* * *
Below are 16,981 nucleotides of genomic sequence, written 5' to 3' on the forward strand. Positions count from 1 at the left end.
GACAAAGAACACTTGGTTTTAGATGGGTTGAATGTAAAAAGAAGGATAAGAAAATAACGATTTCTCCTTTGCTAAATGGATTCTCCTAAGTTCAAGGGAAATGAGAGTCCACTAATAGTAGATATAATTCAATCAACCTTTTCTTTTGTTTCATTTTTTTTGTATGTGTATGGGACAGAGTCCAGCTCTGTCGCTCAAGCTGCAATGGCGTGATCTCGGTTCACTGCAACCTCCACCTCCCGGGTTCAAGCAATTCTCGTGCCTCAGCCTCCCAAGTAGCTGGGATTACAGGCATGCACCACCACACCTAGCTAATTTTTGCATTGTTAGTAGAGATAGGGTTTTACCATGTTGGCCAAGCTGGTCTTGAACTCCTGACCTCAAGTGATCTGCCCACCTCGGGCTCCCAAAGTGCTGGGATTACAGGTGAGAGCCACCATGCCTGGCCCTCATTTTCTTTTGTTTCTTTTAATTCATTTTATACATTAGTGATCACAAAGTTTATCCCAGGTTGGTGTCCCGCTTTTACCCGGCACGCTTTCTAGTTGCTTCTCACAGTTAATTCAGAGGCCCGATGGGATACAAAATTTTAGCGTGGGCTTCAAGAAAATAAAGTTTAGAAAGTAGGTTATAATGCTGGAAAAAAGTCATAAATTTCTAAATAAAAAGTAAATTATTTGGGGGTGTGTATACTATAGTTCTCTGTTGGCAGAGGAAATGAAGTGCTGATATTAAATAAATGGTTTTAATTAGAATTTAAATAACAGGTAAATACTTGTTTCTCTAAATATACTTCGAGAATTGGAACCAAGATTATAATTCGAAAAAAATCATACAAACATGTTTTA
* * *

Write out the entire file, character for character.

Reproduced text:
Below are 16,981 nucleotides of genomic sequence, written 5' to 3' on the forward strand. Positions count from 1 at the left end.
GACAAAGAACACTTGGTTTTAGATGGGTTGAATGTAAAAAGAAGGATAAGAAAATAACGATTTCTCCTTTGCTAAATGGATTCTCCTAAGTTCAAGGGAAATGAGAGTCCACTAATAGTAGATATAATTCAATCAACCTTTTCTTTTGTTTCATTTTTTTTGTATGTGTATGGGACAGAGTCCAGCTCTGTCGCTCAAGCTGCAATGGCGTGATCTCGGTTCACTGCAACCTCCACCTCCCGGGTTCAAGCAATTCTCGTGCCTCAGCCTCCCAAGTAGCTGGGATTACAGGCATGCACCACCACACCTAGCTAATTTTTGCATTGTTAGTAGAGATAGGGTTTTACCATGTTGGCCAAGCTGGTCTTGAACTCCTGACCTCAAGTGATCTGCCCACCTCGGGCTCCCAAAGTGCTGGGATTACAGGTGAGAGCCACCATGCCTGGCCCTCATTTTCTTTTGTTTCTTTTAATTCATTTTATACATTAGTGATCACAAAGTTTATCCCAGGTTGGTGTCCCGCTTTTACCCGGCACGCTTTCTAGTTGCTTCTCACAGTTAATTCAGAGGCCCGATGGGATACAAAATTTTAGCGTGGGCTTCAAGAAAATAAAGTTTAGAAAGTAGGTTATAATGCTGGAAAAAAGTCATAAATTTCTAAATAAAAAGTAAATTATTTGGGGGTGTGTATACTATAGTTCTCTGTTGGCAGAGGAAATGAAGTGCTGATATTAAATAAATGGTTTTAATTAGAATTTAAATAACAGGTAAATACTTGTTTCTCTAAATATACTTCGAGAATTGGAACCAAGATTATAATTCGAAAAAAATCATACAAACATGTTTTA